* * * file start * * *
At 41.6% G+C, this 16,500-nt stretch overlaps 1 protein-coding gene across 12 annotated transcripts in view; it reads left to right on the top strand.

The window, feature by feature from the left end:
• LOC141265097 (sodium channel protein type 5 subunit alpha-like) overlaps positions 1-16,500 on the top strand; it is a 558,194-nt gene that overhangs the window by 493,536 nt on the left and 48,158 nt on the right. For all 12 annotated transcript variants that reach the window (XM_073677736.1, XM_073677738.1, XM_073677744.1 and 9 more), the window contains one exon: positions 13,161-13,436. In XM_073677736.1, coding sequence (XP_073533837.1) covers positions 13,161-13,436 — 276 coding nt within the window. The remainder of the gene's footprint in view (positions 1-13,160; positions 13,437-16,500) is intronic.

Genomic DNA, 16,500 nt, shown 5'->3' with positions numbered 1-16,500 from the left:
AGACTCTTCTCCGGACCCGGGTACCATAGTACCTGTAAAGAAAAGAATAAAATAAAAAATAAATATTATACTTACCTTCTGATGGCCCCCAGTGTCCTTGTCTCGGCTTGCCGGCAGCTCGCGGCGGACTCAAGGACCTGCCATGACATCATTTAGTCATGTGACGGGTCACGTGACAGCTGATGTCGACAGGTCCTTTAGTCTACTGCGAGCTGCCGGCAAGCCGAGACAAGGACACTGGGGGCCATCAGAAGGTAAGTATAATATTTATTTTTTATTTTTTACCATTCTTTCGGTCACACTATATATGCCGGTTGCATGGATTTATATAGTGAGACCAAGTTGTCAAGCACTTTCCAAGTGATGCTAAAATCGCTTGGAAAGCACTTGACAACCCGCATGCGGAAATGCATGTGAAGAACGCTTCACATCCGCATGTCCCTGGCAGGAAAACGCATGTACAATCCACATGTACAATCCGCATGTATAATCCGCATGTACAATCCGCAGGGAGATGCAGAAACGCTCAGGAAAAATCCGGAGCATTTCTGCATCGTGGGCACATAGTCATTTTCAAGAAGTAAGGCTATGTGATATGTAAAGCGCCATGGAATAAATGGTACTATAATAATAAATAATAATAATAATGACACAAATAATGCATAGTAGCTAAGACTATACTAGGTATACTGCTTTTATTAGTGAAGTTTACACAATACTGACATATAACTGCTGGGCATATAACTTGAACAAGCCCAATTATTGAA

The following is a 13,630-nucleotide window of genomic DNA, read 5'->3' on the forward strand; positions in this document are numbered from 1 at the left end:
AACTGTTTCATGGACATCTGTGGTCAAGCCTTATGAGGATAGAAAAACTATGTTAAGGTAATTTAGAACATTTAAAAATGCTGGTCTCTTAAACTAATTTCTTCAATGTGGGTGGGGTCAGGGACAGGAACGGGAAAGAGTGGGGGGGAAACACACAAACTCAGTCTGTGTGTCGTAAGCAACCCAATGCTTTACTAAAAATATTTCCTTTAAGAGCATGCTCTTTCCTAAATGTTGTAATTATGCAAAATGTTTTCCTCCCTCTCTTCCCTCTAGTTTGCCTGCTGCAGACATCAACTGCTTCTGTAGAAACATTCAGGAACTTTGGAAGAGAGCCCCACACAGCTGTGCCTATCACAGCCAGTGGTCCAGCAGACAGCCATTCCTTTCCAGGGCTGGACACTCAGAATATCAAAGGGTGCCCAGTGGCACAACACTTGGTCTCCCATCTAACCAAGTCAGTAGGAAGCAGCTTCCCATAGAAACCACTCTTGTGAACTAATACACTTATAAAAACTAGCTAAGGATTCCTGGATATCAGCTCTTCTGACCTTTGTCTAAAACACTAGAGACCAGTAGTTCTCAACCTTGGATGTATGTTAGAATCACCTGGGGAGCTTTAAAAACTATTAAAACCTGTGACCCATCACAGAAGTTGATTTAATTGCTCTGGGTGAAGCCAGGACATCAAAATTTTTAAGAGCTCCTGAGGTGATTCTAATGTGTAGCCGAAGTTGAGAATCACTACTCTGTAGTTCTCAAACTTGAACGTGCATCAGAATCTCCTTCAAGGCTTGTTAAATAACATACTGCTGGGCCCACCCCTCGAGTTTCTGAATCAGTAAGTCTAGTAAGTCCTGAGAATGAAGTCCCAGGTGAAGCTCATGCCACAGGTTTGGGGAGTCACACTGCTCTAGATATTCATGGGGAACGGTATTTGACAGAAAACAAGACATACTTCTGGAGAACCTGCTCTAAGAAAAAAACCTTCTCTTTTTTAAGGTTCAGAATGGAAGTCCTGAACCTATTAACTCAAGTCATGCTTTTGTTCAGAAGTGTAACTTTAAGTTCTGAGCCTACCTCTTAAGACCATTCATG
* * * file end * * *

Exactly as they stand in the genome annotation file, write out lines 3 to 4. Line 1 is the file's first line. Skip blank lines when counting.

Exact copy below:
• LOC141265097 (sodium channel protein type 5 subunit alpha-like) overlaps positions 1-16,500 on the top strand; it is a 558,194-nt gene that overhangs the window by 493,536 nt on the left and 48,158 nt on the right. For all 12 annotated transcript variants that reach the window (XM_073677736.1, XM_073677738.1, XM_073677744.1 and 9 more), the window contains one exon: positions 13,161-13,436. In XM_073677736.1, coding sequence (XP_073533837.1) covers positions 13,161-13,436 — 276 coding nt within the window. The remainder of the gene's footprint in view (positions 1-13,160; positions 13,437-16,500) is intronic.

Genomic DNA, 16,500 nt, shown 5'->3' with positions numbered 1-16,500 from the left: